The goal of developing alternative energy is twofold: to reduce our reliance on fossil fuels because we will run out of them eventually, and to reduce the amount of carbon dioxide (CO2) that we dump into the air.
CO2 acts as a greenhouse gas, trapping heat against the Earth. It is one of the major culprits in global climate change. However, even as we turn to alternative energy sources like wind or solar, we still have a lot of CO2 in the atmosphere, and we need to get rid of it to turn back the damage we’ve already done.
A team at the Oak Ridge National Laboratory was working on a way to convert CO2 into something useful when they did exactly that. They developed a system using copper and carbon, easily obtained materials, which converts CO2 into ethanol, an alternative, renewable fuel. Best of all, the process works at room temperature, which makes it easy to start and stop, and reasonably cheap.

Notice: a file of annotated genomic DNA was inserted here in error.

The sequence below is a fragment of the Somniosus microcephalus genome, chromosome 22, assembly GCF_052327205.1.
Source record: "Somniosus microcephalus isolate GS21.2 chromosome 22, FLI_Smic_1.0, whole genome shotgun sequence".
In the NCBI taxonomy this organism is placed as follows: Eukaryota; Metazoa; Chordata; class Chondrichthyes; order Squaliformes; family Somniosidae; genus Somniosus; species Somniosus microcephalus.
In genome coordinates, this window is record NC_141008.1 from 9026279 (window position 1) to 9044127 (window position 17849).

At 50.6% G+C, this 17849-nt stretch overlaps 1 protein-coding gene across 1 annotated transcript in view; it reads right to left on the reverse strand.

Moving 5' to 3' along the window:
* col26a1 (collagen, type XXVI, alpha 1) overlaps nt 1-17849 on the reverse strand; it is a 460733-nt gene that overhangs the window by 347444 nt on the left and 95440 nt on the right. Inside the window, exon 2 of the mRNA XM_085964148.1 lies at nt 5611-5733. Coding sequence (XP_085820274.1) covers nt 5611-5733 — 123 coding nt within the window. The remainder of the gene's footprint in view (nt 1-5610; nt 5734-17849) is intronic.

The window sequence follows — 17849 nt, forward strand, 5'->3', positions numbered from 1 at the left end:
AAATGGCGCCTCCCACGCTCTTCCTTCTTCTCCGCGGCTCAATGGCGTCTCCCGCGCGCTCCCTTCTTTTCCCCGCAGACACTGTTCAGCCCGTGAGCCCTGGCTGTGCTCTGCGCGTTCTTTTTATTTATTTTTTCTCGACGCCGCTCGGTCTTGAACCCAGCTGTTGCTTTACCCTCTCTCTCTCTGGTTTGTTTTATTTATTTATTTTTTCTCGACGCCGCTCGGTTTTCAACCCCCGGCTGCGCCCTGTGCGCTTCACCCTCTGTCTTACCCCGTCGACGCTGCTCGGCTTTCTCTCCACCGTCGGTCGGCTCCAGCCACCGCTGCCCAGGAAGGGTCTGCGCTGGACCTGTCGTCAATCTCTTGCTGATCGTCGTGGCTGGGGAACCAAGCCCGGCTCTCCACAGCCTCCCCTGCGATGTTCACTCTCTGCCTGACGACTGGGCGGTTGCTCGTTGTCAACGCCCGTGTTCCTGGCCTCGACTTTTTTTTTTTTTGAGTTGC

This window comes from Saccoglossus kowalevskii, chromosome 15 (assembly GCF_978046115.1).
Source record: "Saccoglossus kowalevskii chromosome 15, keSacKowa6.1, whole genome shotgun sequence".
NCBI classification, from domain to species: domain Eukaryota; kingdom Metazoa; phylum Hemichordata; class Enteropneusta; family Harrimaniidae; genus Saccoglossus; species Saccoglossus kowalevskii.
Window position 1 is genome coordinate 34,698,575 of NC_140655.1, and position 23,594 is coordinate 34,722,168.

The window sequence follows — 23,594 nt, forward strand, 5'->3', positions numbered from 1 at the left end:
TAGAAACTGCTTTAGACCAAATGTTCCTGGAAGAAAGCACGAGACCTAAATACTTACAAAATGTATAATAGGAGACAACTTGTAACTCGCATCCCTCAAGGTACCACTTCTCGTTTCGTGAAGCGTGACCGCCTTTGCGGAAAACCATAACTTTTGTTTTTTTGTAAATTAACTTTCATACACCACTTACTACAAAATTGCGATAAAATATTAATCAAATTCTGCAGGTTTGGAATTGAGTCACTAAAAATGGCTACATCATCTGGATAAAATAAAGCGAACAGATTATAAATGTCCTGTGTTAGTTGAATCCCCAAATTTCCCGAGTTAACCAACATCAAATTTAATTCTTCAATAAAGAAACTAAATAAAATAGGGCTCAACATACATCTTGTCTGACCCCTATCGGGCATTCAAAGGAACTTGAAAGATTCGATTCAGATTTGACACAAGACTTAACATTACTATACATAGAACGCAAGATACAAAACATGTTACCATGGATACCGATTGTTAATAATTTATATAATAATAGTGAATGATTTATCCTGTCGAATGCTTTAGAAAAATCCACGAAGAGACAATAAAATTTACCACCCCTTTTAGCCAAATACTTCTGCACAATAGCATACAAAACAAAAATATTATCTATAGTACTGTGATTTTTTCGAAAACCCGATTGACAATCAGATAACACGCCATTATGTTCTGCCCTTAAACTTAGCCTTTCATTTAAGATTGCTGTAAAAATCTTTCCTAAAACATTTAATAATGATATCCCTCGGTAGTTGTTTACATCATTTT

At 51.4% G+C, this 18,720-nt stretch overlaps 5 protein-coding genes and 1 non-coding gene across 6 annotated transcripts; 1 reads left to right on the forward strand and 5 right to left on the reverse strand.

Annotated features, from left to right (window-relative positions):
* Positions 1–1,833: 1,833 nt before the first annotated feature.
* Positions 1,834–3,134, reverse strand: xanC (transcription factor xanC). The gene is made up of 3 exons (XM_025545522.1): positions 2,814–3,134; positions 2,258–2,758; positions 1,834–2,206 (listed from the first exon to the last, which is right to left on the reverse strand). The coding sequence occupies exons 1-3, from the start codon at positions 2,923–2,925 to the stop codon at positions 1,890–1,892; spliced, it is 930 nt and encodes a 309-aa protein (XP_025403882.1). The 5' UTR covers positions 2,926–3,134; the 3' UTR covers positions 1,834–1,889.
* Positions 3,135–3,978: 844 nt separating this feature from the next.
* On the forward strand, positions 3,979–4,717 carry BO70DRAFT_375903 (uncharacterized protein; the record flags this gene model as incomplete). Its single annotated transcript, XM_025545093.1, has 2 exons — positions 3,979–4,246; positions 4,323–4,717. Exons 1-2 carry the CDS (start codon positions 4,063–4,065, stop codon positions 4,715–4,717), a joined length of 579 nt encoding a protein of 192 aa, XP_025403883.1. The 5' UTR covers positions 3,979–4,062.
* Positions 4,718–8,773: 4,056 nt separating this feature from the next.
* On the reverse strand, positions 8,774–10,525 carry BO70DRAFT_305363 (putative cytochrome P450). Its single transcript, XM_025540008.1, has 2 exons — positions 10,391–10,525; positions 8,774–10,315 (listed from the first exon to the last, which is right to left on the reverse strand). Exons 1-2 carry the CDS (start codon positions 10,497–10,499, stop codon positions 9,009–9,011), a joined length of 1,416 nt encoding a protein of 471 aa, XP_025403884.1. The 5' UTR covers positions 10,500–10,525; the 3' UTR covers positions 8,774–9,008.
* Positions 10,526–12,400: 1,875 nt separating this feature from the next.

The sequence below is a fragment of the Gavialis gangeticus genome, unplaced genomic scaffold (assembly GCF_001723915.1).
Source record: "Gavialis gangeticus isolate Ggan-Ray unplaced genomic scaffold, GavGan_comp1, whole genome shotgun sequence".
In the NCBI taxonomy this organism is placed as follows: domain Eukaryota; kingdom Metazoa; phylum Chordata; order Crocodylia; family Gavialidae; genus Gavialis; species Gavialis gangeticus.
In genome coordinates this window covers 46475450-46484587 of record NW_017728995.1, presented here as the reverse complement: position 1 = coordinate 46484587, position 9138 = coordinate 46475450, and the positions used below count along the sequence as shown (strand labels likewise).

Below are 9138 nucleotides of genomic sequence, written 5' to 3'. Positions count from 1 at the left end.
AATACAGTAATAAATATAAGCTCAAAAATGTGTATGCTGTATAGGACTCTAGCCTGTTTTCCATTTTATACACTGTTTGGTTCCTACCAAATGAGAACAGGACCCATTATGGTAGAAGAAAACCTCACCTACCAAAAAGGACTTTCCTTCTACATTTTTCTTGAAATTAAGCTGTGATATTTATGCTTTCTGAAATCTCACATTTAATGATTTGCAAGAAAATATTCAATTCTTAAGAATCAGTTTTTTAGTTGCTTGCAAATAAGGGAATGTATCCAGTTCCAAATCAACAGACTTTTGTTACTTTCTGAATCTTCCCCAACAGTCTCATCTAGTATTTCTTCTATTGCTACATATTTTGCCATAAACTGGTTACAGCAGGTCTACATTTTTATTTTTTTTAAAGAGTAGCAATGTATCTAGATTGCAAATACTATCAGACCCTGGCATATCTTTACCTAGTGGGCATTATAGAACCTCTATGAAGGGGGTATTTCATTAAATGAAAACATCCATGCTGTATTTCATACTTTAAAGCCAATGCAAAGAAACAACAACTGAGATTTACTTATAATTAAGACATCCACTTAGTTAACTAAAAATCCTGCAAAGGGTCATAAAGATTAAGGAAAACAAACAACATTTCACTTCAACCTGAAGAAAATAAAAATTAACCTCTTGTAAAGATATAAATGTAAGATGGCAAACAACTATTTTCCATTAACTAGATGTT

The team is exploring the technology further in the hopes of making it efficient enough for industrial use. This could be a huge step in the right direction. By converting CO2 into ethanol, either in the atmosphere or while it’s being created, we get more fuel out of the process. This, in turn, reduces our reliance on fossil fuels and reduces pollution, which slows the effects of climate change. It’s a win-win.
The carbon and copper method the researchers discovered would allow us to create ethanol without using as much arable land (it’s usually made from corn) and without affecting food prices. Plus, burning ethanol produces CO2, which could subsequently be turned into more ethanol. This process may not be exactly carbon neutral, but it’s a huge step toward that goal and an excellent way to make up for shortfalls from solar or wind energy production.